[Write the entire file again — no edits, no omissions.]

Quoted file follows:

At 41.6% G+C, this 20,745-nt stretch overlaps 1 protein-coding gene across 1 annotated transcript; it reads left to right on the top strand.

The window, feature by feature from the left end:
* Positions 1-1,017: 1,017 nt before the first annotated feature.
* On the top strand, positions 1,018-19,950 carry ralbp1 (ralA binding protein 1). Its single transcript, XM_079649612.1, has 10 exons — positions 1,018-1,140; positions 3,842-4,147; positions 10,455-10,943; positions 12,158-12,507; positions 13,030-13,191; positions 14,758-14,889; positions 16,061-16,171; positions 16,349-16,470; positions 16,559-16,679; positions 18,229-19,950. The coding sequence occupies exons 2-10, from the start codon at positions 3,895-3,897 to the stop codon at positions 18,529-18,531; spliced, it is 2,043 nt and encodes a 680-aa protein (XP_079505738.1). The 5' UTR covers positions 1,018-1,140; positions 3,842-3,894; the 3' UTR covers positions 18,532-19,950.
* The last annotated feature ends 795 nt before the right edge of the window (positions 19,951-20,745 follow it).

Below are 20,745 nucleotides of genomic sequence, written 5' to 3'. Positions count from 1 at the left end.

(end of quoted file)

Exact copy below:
At 41.6% G+C, this 20,745-nt stretch overlaps 1 protein-coding gene across 1 annotated transcript; it reads left to right on the top strand.

The window, feature by feature from the left end:
* Positions 1-1,017: 1,017 nt before the first annotated feature.
* On the top strand, positions 1,018-19,950 carry ralbp1 (ralA binding protein 1). Its single transcript, XM_079649612.1, has 10 exons — positions 1,018-1,140; positions 3,842-4,147; positions 10,455-10,943; positions 12,158-12,507; positions 13,030-13,191; positions 14,758-14,889; positions 16,061-16,171; positions 16,349-16,470; positions 16,559-16,679; positions 18,229-19,950. The coding sequence occupies exons 2-10, from the start codon at positions 3,895-3,897 to the stop codon at positions 18,529-18,531; spliced, it is 2,043 nt and encodes a 680-aa protein (XP_079505738.1). The 5' UTR covers positions 1,018-1,140; positions 3,842-3,894; the 3' UTR covers positions 18,532-19,950.
* The last annotated feature ends 795 nt before the right edge of the window (positions 19,951-20,745 follow it).

Below are 20,745 nucleotides of genomic sequence, written 5' to 3'. Positions count from 1 at the left end.